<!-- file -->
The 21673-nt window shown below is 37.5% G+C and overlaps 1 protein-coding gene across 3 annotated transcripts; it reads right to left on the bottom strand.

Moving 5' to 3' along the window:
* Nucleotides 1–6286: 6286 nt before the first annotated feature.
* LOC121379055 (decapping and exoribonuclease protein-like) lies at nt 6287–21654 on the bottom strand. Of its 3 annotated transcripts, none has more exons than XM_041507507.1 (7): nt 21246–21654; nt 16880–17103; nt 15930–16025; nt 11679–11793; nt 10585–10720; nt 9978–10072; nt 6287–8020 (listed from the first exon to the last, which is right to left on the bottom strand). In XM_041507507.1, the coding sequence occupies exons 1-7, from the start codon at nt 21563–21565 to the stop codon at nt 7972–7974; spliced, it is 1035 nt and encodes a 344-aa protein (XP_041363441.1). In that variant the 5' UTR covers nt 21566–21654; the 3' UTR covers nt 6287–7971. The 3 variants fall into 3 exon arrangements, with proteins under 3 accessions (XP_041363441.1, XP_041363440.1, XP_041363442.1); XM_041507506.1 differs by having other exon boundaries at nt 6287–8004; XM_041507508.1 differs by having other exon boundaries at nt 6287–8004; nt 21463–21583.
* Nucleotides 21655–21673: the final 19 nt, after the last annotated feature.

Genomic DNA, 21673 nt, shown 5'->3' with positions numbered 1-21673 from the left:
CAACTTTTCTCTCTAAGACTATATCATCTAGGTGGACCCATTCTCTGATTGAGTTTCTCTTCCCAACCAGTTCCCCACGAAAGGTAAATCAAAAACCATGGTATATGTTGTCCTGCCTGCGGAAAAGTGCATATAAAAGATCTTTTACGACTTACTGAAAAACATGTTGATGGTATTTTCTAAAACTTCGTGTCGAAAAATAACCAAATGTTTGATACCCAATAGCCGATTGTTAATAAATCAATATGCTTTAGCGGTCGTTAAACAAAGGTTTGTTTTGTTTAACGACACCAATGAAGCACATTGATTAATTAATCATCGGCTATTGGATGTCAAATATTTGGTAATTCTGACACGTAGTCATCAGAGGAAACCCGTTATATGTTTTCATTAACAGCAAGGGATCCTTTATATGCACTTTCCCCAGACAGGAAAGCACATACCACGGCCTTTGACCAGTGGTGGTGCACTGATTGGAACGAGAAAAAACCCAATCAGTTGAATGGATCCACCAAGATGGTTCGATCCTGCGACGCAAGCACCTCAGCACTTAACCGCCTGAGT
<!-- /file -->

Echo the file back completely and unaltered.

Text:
The 21673-nt window shown below is 37.5% G+C and overlaps 1 protein-coding gene across 3 annotated transcripts; it reads right to left on the bottom strand.

Moving 5' to 3' along the window:
* Nucleotides 1–6286: 6286 nt before the first annotated feature.
* LOC121379055 (decapping and exoribonuclease protein-like) lies at nt 6287–21654 on the bottom strand. Of its 3 annotated transcripts, none has more exons than XM_041507507.1 (7): nt 21246–21654; nt 16880–17103; nt 15930–16025; nt 11679–11793; nt 10585–10720; nt 9978–10072; nt 6287–8020 (listed from the first exon to the last, which is right to left on the bottom strand). In XM_041507507.1, the coding sequence occupies exons 1-7, from the start codon at nt 21563–21565 to the stop codon at nt 7972–7974; spliced, it is 1035 nt and encodes a 344-aa protein (XP_041363441.1). In that variant the 5' UTR covers nt 21566–21654; the 3' UTR covers nt 6287–7971. The 3 variants fall into 3 exon arrangements, with proteins under 3 accessions (XP_041363441.1, XP_041363440.1, XP_041363442.1); XM_041507506.1 differs by having other exon boundaries at nt 6287–8004; XM_041507508.1 differs by having other exon boundaries at nt 6287–8004; nt 21463–21583.
* Nucleotides 21655–21673: the final 19 nt, after the last annotated feature.

Genomic DNA, 21673 nt, shown 5'->3' with positions numbered 1-21673 from the left:
CAACTTTTCTCTCTAAGACTATATCATCTAGGTGGACCCATTCTCTGATTGAGTTTCTCTTCCCAACCAGTTCCCCACGAAAGGTAAATCAAAAACCATGGTATATGTTGTCCTGCCTGCGGAAAAGTGCATATAAAAGATCTTTTACGACTTACTGAAAAACATGTTGATGGTATTTTCTAAAACTTCGTGTCGAAAAATAACCAAATGTTTGATACCCAATAGCCGATTGTTAATAAATCAATATGCTTTAGCGGTCGTTAAACAAAGGTTTGTTTTGTTTAACGACACCAATGAAGCACATTGATTAATTAATCATCGGCTATTGGATGTCAAATATTTGGTAATTCTGACACGTAGTCATCAGAGGAAACCCGTTATATGTTTTCATTAACAGCAAGGGATCCTTTATATGCACTTTCCCCAGACAGGAAAGCACATACCACGGCCTTTGACCAGTGGTGGTGCACTGATTGGAACGAGAAAAAACCCAATCAGTTGAATGGATCCACCAAGATGGTTCGATCCTGCGACGCAAGCACCTCAGCACTTAACCGCCTGAGT